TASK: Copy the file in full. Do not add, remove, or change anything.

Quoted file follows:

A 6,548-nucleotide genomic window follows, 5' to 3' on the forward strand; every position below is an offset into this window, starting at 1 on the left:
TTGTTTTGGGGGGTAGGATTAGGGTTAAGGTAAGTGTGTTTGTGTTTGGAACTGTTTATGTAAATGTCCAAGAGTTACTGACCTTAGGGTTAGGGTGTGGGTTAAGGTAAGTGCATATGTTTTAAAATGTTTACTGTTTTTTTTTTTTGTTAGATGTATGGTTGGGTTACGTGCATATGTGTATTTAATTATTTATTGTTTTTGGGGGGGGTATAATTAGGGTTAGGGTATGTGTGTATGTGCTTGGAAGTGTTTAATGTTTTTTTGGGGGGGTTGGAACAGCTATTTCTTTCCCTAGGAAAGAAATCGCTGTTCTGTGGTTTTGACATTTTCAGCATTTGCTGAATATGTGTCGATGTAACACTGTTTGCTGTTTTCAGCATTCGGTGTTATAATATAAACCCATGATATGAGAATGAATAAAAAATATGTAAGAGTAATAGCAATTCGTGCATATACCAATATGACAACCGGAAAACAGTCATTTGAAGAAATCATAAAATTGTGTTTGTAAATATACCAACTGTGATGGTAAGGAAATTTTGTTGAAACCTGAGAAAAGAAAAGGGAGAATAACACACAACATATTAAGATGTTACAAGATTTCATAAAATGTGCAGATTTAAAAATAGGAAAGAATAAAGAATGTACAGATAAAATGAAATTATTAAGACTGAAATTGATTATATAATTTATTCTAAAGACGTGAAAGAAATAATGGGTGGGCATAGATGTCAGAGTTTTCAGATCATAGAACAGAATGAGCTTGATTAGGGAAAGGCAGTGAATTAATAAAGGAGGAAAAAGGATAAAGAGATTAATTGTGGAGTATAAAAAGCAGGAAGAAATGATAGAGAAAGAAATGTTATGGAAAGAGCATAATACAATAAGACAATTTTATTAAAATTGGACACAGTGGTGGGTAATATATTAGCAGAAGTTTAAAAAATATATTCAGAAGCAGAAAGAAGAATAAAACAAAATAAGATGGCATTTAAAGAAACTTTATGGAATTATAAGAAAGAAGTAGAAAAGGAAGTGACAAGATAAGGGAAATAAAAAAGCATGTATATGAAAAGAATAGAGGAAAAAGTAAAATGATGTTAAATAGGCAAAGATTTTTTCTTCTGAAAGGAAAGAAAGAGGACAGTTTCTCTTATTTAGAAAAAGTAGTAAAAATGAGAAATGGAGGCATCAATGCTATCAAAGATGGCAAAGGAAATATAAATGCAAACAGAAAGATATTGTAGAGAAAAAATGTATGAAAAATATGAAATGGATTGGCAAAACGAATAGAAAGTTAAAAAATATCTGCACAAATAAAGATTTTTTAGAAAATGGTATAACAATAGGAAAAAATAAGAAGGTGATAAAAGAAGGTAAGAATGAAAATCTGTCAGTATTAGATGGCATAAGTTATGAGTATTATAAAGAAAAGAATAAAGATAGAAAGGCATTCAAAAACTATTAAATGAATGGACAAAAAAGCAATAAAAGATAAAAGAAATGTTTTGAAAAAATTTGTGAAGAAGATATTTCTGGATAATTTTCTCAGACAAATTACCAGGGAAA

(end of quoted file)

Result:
A 6,548-nucleotide genomic window follows, 5' to 3' on the forward strand; every position below is an offset into this window, starting at 1 on the left:
TTGTTTTGGGGGGTAGGATTAGGGTTAAGGTAAGTGTGTTTGTGTTTGGAACTGTTTATGTAAATGTCCAAGAGTTACTGACCTTAGGGTTAGGGTGTGGGTTAAGGTAAGTGCATATGTTTTAAAATGTTTACTGTTTTTTTTTTTTGTTAGATGTATGGTTGGGTTACGTGCATATGTGTATTTAATTATTTATTGTTTTTGGGGGGGGTATAATTAGGGTTAGGGTATGTGTGTATGTGCTTGGAAGTGTTTAATGTTTTTTTGGGGGGGTTGGAACAGCTATTTCTTTCCCTAGGAAAGAAATCGCTGTTCTGTGGTTTTGACATTTTCAGCATTTGCTGAATATGTGTCGATGTAACACTGTTTGCTGTTTTCAGCATTCGGTGTTATAATATAAACCCATGATATGAGAATGAATAAAAAATATGTAAGAGTAATAGCAATTCGTGCATATACCAATATGACAACCGGAAAACAGTCATTTGAAGAAATCATAAAATTGTGTTTGTAAATATACCAACTGTGATGGTAAGGAAATTTTGTTGAAACCTGAGAAAAGAAAAGGGAGAATAACACACAACATATTAAGATGTTACAAGATTTCATAAAATGTGCAGATTTAAAAATAGGAAAGAATAAAGAATGTACAGATAAAATGAAATTATTAAGACTGAAATTGATTATATAATTTATTCTAAAGACGTGAAAGAAATAATGGGTGGGCATAGATGTCAGAGTTTTCAGATCATAGAACAGAATGAGCTTGATTAGGGAAAGGCAGTGAATTAATAAAGGAGGAAAAAGGATAAAGAGATTAATTGTGGAGTATAAAAAGCAGGAAGAAATGATAGAGAAAGAAATGTTATGGAAAGAGCATAATACAATAAGACAATTTTATTAAAATTGGACACAGTGGTGGGTAATATATTAGCAGAAGTTTAAAAAATATATTCAGAAGCAGAAAGAAGAATAAAACAAAATAAGATGGCATTTAAAGAAACTTTATGGAATTATAAGAAAGAAGTAGAAAAGGAAGTGACAAGATAAGGGAAATAAAAAAGCATGTATATGAAAAGAATAGAGGAAAAAGTAAAATGATGTTAAATAGGCAAAGATTTTTTCTTCTGAAAGGAAAGAAAGAGGACAGTTTCTCTTATTTAGAAAAAGTAGTAAAAATGAGAAATGGAGGCATCAATGCTATCAAAGATGGCAAAGGAAATATAAATGCAAACAGAAAGATATTGTAGAGAAAAAATGTATGAAAAATATGAAATGGATTGGCAAAACGAATAGAAAGTTAAAAAATATCTGCACAAATAAAGATTTTTTAGAAAATGGTATAACAATAGGAAAAAATAAGAAGGTGATAAAAGAAGGTAAGAATGAAAATCTGTCAGTATTAGATGGCATAAGTTATGAGTATTATAAAGAAAAGAATAAAGATAGAAAGGCATTCAAAAACTATTAAATGAATGGACAAAAAAGCAATAAAAGATAAAAGAAATGTTTTGAAAAAATTTGTGAAGAAGATATTTCTGGATAATTTTCTCAGACAAATTACCAGGGAAA